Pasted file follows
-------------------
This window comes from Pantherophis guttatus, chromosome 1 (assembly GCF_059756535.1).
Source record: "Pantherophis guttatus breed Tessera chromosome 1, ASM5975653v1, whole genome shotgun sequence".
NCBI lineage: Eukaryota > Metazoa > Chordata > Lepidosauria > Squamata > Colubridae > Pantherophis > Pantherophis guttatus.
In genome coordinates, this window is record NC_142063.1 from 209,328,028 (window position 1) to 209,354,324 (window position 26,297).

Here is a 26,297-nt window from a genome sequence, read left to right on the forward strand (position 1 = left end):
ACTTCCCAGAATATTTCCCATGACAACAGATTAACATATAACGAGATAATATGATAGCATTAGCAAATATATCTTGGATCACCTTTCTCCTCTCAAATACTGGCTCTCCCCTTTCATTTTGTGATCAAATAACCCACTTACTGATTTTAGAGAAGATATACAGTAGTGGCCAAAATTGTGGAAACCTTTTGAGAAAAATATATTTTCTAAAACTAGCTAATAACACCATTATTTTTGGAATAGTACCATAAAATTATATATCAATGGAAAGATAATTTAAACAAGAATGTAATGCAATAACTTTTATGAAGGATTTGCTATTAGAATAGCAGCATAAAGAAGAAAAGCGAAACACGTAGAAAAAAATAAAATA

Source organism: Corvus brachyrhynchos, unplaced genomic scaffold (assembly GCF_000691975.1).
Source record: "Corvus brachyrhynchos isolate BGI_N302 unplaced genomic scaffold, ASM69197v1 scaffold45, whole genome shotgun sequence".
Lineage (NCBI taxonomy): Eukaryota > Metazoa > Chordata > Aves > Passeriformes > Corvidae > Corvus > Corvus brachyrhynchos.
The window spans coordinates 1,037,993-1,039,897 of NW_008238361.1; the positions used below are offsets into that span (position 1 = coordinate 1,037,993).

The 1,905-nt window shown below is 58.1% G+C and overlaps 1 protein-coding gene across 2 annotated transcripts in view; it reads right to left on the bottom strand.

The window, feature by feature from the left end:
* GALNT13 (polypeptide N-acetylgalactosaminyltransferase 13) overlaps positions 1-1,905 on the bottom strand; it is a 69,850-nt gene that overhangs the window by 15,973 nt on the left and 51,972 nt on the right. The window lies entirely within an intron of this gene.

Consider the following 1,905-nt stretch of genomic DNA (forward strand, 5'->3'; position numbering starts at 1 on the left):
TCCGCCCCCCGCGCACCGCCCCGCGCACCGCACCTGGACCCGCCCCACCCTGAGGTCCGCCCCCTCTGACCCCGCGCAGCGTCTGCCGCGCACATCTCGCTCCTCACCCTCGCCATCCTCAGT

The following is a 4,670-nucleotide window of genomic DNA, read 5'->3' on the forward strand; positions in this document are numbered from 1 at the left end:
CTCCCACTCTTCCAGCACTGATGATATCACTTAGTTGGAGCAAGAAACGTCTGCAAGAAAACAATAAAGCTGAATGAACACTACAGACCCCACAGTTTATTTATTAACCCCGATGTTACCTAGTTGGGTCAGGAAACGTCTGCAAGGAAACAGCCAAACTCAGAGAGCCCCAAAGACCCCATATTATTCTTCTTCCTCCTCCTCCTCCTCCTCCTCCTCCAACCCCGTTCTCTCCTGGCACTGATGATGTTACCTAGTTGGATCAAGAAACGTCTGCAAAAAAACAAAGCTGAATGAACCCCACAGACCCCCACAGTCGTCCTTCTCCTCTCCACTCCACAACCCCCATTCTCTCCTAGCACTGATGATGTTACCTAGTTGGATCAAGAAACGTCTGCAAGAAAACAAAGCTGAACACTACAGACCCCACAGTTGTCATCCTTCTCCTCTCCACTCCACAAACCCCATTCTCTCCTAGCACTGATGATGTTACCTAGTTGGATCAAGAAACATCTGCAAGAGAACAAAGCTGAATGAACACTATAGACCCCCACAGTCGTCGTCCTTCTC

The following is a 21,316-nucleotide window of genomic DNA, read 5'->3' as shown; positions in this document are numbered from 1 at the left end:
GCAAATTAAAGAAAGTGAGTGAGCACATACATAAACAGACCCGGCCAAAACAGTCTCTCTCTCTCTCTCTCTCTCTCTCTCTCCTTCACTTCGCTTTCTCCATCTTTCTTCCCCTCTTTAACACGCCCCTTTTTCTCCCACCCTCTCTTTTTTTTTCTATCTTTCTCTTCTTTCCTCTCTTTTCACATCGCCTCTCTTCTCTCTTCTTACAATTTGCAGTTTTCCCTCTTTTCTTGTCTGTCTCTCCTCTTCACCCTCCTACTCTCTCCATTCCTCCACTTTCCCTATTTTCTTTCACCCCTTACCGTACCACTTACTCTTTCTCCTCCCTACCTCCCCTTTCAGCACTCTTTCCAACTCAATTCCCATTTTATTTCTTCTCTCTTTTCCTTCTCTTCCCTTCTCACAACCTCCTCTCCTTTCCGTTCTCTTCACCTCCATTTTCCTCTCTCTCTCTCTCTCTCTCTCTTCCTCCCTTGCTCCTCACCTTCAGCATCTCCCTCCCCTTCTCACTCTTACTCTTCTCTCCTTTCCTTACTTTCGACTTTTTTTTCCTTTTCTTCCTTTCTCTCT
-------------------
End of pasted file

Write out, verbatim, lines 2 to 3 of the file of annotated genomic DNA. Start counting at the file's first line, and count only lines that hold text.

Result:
Source record: "Pantherophis guttatus breed Tessera chromosome 1, ASM5975653v1, whole genome shotgun sequence".
NCBI lineage: Eukaryota > Metazoa > Chordata > Lepidosauria > Squamata > Colubridae > Pantherophis > Pantherophis guttatus.